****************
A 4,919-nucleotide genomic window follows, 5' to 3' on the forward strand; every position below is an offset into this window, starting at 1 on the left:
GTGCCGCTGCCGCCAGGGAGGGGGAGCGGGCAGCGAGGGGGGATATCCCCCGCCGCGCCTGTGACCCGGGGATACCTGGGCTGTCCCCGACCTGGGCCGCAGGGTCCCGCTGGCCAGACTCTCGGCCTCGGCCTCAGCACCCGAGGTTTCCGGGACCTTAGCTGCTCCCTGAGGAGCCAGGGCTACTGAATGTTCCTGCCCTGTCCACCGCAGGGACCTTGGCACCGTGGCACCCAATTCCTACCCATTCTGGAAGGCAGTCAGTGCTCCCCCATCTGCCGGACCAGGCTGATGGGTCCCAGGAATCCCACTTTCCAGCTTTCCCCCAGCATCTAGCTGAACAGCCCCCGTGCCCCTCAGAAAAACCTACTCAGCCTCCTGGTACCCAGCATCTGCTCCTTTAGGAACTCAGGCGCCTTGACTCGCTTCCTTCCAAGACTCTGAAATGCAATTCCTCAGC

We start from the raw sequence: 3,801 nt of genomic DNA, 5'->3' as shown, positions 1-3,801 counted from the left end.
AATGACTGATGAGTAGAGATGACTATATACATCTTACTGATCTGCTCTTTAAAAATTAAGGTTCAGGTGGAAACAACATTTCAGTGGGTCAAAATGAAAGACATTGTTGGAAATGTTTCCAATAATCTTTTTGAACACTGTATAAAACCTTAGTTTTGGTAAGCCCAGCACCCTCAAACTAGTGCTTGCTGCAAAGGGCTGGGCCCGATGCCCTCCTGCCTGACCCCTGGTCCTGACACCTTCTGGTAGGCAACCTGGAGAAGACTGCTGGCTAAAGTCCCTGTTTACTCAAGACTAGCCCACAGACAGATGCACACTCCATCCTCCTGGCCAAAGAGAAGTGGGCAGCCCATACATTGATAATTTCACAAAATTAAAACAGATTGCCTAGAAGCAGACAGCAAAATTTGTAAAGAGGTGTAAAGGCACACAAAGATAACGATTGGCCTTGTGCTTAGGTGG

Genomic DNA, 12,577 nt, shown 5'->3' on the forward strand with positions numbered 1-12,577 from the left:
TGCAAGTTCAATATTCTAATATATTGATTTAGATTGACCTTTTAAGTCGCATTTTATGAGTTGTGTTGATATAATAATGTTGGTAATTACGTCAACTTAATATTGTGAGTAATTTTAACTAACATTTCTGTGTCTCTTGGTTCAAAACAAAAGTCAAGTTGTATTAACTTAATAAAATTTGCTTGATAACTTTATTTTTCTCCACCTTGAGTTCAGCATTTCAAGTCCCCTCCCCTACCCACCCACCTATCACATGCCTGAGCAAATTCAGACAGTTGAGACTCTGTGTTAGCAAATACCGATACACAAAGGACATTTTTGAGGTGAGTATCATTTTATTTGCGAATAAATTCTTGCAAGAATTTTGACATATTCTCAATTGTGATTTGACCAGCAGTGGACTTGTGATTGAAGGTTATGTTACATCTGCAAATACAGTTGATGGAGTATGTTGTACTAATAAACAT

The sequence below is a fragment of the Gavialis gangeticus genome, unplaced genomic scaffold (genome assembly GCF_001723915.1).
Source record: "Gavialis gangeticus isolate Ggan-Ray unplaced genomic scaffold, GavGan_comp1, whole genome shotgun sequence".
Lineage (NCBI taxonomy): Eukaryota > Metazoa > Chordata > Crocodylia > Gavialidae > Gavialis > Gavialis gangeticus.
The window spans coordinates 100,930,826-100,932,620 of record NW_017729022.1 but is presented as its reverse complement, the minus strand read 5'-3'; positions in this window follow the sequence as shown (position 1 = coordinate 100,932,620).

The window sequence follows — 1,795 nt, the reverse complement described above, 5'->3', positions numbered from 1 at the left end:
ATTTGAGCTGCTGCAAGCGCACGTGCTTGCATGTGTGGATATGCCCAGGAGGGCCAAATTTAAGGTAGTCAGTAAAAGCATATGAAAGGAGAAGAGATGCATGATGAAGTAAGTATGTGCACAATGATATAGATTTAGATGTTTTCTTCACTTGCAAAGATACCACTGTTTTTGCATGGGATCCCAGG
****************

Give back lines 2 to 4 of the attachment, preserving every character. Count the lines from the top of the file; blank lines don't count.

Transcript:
GTGCCGCTGCCGCCAGGGAGGGGGAGCGGGCAGCGAGGGGGGATATCCCCCGCCGCGCCTGTGACCCGGGGATACCTGGGCTGTCCCCGACCTGGGCCGCAGGGTCCCGCTGGCCAGACTCTCGGCCTCGGCCTCAGCACCCGAGGTTTCCGGGACCTTAGCTGCTCCCTGAGGAGCCAGGGCTACTGAATGTTCCTGCCCTGTCCACCGCAGGGACCTTGGCACCGTGGCACCCAATTCCTACCCATTCTGGAAGGCAGTCAGTGCTCCCCCATCTGCCGGACCAGGCTGATGGGTCCCAGGAATCCCACTTTCCAGCTTTCCCCCAGCATCTAGCTGAACAGCCCCCGTGCCCCTCAGAAAAACCTACTCAGCCTCCTGGTACCCAGCATCTGCTCCTTTAGGAACTCAGGCGCCTTGACTCGCTTCCTTCCAAGACTCTGAAATGCAATTCCTCAGC

We start from the raw sequence: 3,801 nt of genomic DNA, 5'->3' as shown, positions 1-3,801 counted from the left end.
AATGACTGATGAGTAGAGATGACTATATACATCTTACTGATCTGCTCTTTAAAAATTAAGGTTCAGGTGGAAACAACATTTCAGTGGGTCAAAATGAAAGACATTGTTGGAAATGTTTCCAATAATCTTTTTGAACACTGTATAAAACCTTAGTTTTGGTAAGCCCAGCACCCTCAAACTAGTGCTTGCTGCAAAGGGCTGGGCCCGATGCCCTCCTGCCTGACCCCTGGTCCTGACACCTTCTGGTAGGCAACCTGGAGAAGACTGCTGGCTAAAGTCCCTGTTTACTCAAGACTAGCCCACAGACAGATGCACACTCCATCCTCCTGGCCAAAGAGAAGTGGGCAGCCCATACATTGATAATTTCACAAAATTAAAACAGATTGCCTAGAAGCAGACAGCAAAATTTGTAAAGAGGTGTAAAGGCACACAAAGATAACGATTGGCCTTGTGCTTAGGTGG